By throwing out an appeal arguing that the Patent Trial and Appeal Board wrongly allowed an inter partes review of a patent, the Federal Circuit has emphasized again that it will rarely hear such appeals while opening the door to validity challenges that are barred in district court.
Nationwide Mutual Insurance Co. asked the Sixth Circuit on Monday to rethink its ruling that revived a putative class action over a 2012 data breach, saying the panel majority's decision conflicts with past circuit and high court rulings.
Holdout Argentina bondholders who say the country's massive settlement offer isn't good enough appeared to have an uphill fight in the Second Circuit on Tuesday, although one judge asked if it would be appropriate to allow them to take discovery in an effort to force Bank of New York Mellon to cough up $56 million plus interest.
A U.S. financial technology company urged the Ninth Circuit on Monday not to disturb a federal judge's ruling compelling arbitration in California of a portion of its contract dispute with an Emirati bank, saying the appeal is just the bank's latest avoiding tactic.
U.S. Ninth Circuit Judge Diarmuid F. O’Scannlain, considered a leading conservative voice on the federal appellate bench, will be assuming senior status effective Dec. 31, leaving an additional vacancy for an active judgeship on the court for the next president to fill.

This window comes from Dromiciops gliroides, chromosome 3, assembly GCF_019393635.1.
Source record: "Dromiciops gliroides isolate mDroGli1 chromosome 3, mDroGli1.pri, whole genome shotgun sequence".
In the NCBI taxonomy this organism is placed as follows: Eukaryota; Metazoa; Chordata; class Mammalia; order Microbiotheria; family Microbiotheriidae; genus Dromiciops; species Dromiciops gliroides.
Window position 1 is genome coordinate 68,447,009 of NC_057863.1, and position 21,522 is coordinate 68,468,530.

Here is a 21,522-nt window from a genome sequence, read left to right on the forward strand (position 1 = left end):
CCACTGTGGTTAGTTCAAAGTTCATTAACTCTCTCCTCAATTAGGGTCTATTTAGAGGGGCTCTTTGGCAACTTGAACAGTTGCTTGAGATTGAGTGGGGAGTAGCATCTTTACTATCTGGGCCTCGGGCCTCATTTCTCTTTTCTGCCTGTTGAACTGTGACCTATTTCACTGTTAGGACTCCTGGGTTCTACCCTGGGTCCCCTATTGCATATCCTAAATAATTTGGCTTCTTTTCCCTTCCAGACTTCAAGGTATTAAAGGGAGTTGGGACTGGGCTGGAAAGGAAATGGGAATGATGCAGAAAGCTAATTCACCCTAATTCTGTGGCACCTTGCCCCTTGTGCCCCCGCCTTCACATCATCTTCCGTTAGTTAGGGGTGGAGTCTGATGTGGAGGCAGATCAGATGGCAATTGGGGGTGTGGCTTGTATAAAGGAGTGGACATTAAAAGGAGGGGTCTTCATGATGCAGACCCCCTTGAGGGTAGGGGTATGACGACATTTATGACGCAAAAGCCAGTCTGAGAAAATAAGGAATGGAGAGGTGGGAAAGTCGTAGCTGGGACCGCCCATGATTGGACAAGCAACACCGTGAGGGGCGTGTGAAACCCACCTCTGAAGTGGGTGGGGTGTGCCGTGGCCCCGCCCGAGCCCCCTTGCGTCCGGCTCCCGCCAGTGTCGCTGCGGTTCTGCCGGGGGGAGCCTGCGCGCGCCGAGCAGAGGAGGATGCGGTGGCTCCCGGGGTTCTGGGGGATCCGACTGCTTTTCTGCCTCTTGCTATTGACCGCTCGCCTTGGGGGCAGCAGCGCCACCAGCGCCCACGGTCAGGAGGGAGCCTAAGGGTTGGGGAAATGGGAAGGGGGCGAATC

The U.S. Department of Commerce asked the Federal Circuit on Monday to uphold a Court of International Trade ruling that Commerce was right to impose a duty on exhibition booth kits that a freight forwarding company imports, saying the product doesn’t qualify as a “kit” for the purposes of avoiding duties on extruded Chinese aluminum.
R.J. Reynolds Tobacco Co. asked a Florida appeals court Tuesday to undo a $20 million jury verdict for the daughter of a lifelong smoker who died of cancer, arguing the award was out of the norm for adult children and punitive damages weren't warranted.
A pair of think tanks told the U.S. Supreme Court on Monday that the Obama administration's 2011 nomination for the post of National Labor Relations Board general counsel rests on a “self-serving” interpretation of the law governing temporary appointments.